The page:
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News Singaporean Retailer Lists Purported Ryzen 3000 Pricing


Asst. Managing Editor
Staff member
May 16, 2016
Singaporean retailer Bizgram listed prices and model names for the upcoming Ryzen 3000 series; these model names and prices follow very closely with the AdoredTV leak of last year. Read more here.


Matthew Connatser is a Contributing Writer for Tom's Hardware US. He covers hardware component news.


Oct 8, 2004
I actually hope these leaked prices are incorrect, and are much lower! :p By the way, that Ryzen 5 3600X looks mighty tatsy at $258 US dollars. Definitely pulling for AMD to hit a home run with these new CPUs. If RAM and SSD prices continue to fall, and GPUs can follow suit (looking at you, NVIDIA), will be a heck of a time to build a mighty fine new system in the coming months.

Math Geek

i was actually thinking the ryzen 3 and 6/12 threads is pretty awesome at $130ish. that's little more than current i3 pricing for a ton more cpu.

but yah ryzen 5 at 8/16 for $230 is pretty great as well.


Oct 30, 2014
if they manage to hit near these prices and managed to increase the 1 weakness they had to intel intel would be hit massively (gotta hand it to amd for their performance increasing lately)


Nov 24, 2011
I for one an all over the 3600G. If true, you get a single CCX (?) module with 8 core guaranteed without have to hop between the Infinity fabric for larger loads. I imagine anything higher than the 3600G and some below with defective chiplets could have to hop which would reduce performance. Only way to really know is deluding a bunch of lower chips so see if they have two chiplets.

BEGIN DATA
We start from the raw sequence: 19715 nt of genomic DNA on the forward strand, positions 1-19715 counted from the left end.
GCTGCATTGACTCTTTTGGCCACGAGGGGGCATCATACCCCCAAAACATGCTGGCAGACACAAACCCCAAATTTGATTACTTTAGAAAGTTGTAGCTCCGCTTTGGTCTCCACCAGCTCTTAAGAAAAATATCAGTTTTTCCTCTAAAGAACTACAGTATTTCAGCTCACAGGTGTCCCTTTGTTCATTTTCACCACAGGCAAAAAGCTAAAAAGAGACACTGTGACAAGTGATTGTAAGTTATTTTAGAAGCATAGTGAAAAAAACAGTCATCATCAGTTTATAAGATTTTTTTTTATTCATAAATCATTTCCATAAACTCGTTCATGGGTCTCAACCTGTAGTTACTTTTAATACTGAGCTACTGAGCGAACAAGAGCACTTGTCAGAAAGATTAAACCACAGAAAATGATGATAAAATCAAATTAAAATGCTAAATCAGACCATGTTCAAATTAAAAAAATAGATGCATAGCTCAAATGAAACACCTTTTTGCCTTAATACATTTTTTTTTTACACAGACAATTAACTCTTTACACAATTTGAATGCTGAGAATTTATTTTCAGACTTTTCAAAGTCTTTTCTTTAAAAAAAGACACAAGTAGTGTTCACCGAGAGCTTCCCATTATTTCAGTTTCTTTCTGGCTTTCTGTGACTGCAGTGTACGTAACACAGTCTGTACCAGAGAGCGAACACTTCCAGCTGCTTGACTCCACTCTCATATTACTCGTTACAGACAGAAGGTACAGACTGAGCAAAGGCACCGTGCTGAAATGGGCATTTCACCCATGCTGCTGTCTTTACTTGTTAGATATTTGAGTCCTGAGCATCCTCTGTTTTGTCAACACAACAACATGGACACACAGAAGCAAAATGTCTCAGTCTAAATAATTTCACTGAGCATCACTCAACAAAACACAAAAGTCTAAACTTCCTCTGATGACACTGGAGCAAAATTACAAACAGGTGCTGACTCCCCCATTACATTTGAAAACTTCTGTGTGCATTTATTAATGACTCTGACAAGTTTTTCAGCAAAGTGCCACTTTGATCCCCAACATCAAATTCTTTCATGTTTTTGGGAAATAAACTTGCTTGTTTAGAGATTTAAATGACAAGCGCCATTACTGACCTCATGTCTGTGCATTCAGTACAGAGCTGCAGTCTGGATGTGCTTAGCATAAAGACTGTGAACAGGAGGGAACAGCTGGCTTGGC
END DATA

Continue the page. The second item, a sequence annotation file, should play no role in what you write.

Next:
Oct 2, 2005
I for one have been buying flag ship processors for at least three decades now, and my last major CPU purchase was a 6 core Xeon at MUCH higher cost than what AMD is asking. If this leak is real I am putting a stop to that this year. I will be getting that 3850X on day 1, no and's if's or but's about it and I will be paying much less than I would normally, thanks to AMD. I want my systems to last me 4-5 years at minimum and preferably longer. X570 and the 3850X for me please.
Reactions: barryv88


Apr 1, 2004
These prices Are pure fantasy... too early from the release. If the Ryzen is released 7.7 as Are rumored They will come to shops at autum or Late summer. So I Expect to see prices at earliest at the end of june or just when the card is released. We all did see how long before the release Radeon 7 price was released... Yep... it was the release day. Ryzen 3000 is not too much different. Also if you look how much cheaper Radeon 7 is compared to Nvidia... Yep, these prices has nothing to do with reality.
Most likely 8 core Ryzen 3000 will cost about the same as 8 core 2000 series was at the release. You get much faster new 8 core at the same price as the old. That is sensible. It will be still much cheaper than the Intel, and does make it possible to sell old 2000 series models at reasonable discount! Amd have to sell those too! Just like when Ryzen 2000 series was released the 1000 series was better for the bang for the buck!
The new 16 core version (if there Are those) could be douple or more expensive than old 2000 series were at the launch and still They would kill the Intel competition.


Feb 3, 2013
If AMD manage to hit the performance increases (logic, common sense + demo say yes - 7nm + architectural improvements), then they do have a lot of pricing headroom to play with and still provide the buyer with a no-brainer.